The social network claims to have designed "versions of the features with your privacy in mind," and to some extent this is true. Essentially what they have done is connected the dots between your use of their service and the rest of your browsing habits. But these grant access to sensitive pieces of data such as your email address & phone number (highly encrypted versions), collects internet usage information for marketing purposes (standard practice with most common browsers, but still slightly off-putting to some), and makes it somewhat taxing to opt out of such services.
Here's what's changed:
Facebook Exchange: Ads targeted based upon web browsing and searching outside of Facebook
In a joint venture between Facebook, the marketers, and who they're calling "third-party service providers" (the platforms who perform the ad-matching such as AdRoll, TellApart, etc), users are assigned a unique ID as they browse the web. The moment they wander back to the realms of the social network, this ID triggers advertisements related to what you were just looking at. Example: say you looked at a new copy of FIFA 13 from HMV and began searching for prices for the game. After this, you might start seeing adverts for the game from the aforementioned high street store pop up on your Facebook page.
Making a connection between your existing relationships with companies outside of Facebook and putting them in the destination where you probably spend a good deal of time every day is a rather clever move in terms of making good revenue on highly targeted potential. No more is advertising on the site based upon the set classifications of age, gender and tastes. It's based on the individual and their browsing cookies. Opting out is possible; but cannot be done through Facebook directly. Instead (in a rather coy move if I do say so myself), this can only be done through the huge network of "third-party service providers." Good luck trying to find the one advertising to you.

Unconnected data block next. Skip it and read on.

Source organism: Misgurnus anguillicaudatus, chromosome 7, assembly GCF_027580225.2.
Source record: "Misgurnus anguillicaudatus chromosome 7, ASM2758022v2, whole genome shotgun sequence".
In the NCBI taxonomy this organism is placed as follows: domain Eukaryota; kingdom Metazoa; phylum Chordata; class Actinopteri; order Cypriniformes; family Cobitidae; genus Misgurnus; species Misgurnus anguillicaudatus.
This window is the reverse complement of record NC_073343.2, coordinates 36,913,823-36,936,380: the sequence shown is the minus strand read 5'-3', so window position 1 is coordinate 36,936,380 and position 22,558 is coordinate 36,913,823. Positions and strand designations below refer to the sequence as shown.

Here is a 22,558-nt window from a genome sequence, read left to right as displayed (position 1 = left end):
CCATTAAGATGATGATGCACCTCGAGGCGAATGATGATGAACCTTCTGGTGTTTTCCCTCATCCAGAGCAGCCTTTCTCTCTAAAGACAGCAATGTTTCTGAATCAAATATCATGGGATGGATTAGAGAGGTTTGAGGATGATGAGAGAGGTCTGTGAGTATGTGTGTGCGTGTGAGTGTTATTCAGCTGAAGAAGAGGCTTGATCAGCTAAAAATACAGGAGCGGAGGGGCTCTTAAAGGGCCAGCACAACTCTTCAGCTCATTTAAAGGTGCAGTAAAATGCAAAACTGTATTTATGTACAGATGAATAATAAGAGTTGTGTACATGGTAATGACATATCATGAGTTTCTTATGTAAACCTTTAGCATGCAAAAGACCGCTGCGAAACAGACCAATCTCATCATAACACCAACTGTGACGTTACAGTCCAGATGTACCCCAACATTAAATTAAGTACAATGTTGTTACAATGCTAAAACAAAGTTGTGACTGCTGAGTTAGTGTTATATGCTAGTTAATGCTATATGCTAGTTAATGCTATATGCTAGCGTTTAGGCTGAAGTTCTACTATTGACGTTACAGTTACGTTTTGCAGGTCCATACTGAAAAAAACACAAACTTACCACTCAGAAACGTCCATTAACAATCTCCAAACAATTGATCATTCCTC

Custom Audiences: Ads targeted based upon your email address or phone number
Marketers using existing customer databases to advertise directly to those people on Facebook also. This is possible via "Custom Audiences," which Facebook requires the use of "hashes" of customer information to advertise. These are encrypted forms of your email address and phone number (if you entered that into Facebook at any time). The databases submitted by marketers are matched with Facebook's records, and the ads are circulated. It's essentially along the same lines of receiving marketing emails, only you don't realise these are targeted so specifically, as they still look like simple ads within the context of Facebook.
As our email addresses and phone numbers are sent as encoded hashes, they're designed to be protected against reverse engineering and interception. They should be safe if handled with care.
Facebook tracks what you buy to determine the effectiveness of ads
There has to be some analytical data, so Facebook can ensure the ads they're serving for their clients are doing a good job. For this, they partnered up with Colorado-based company Datalogix: a firm with a large database of customer purchase histories, thanks to the plethora of information gathered from store loyalty card programs. With this information, Facebook can now tell a business that after seeing an ad, x% of people bought their product. It's a clever way of resolving any doubt that a client would have in their head about the service; but for the users, it's another inlet into a piece of information that some people maybe comfortable sharing and some may not.
Whatever your opinion on these new implementations are, chances are the average user is not going to notice these in effect. It keeps the service free, all ads are kept within their own defined sections of the website, and all of the information used and shared for the purpose of advertising is deleted when it is "no longer needed" (a rather ominous sounding period of time). And wherever you go, this sort of tracking-based marketing is gradually becoming more commonplace as we submit more data about ourselves onto the web. There's plenty of ways to opt out: clear out your cookies, don't use Facebook or (my personal favourite) just use Adblock.
This isn't the 'end of privacy' that many articles have deemed it to be, as we never really had much privacy on the service to begin with.
I am the Founder and Editor-in-chief of New Rising Media. You can follow me on Twitter @MrJasonEngland.